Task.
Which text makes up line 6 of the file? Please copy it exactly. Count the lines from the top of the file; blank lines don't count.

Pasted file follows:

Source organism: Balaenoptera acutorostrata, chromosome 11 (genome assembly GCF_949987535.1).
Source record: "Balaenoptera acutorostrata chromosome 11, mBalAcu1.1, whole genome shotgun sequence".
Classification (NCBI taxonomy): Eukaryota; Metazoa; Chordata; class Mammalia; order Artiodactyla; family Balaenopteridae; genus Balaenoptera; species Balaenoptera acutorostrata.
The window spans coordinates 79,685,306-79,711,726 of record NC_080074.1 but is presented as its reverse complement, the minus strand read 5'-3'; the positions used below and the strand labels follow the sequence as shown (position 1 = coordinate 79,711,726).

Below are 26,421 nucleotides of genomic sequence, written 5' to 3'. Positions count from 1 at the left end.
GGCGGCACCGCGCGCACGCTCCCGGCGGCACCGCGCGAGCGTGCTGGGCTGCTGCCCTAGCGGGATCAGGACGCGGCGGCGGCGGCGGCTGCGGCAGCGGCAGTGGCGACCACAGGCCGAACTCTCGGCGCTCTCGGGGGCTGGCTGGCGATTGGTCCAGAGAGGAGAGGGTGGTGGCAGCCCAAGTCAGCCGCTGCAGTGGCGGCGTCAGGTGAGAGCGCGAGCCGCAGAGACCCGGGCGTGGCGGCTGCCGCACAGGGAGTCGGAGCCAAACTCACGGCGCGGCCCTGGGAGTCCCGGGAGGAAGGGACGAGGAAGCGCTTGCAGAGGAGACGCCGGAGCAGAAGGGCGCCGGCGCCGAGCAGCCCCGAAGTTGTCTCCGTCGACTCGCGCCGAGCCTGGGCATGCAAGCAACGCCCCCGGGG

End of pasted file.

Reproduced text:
GGCGGCACCGCGCGCACGCTCCCGGCGGCACCGCGCGAGCGTGCTGGGCTGCTGCCCTAGCGGGATCAGGACGCGGCGGCGGCGGCGGCTGCGGCAGCGGCAGTGGCGACCACAGGCCGAACTCTCGGCGCTCTCGGGGGCTGGCTGGCGATTGGTCCAGAGAGGAGAGGGTGGTGGCAGCCCAAGTCAGCCGCTGCAGTGGCGGCGTCAGGTGAGAGCGCGAGCCGCAGAGACCCGGGCGTGGCGGCTGCCGCACAGGGAGTCGGAGCCAAACTCACGGCGCGGCCCTGGGAGTCCCGGGAGGAAGGGACGAGGAAGCGCTTGCAGAGGAGACGCCGGAGCAGAAGGGCGCCGGCGCCGAGCAGCCCCGAAGTTGTCTCCGTCGACTCGCGCCGAGCCTGGGCATGCAAGCAACGCCCCCGGGG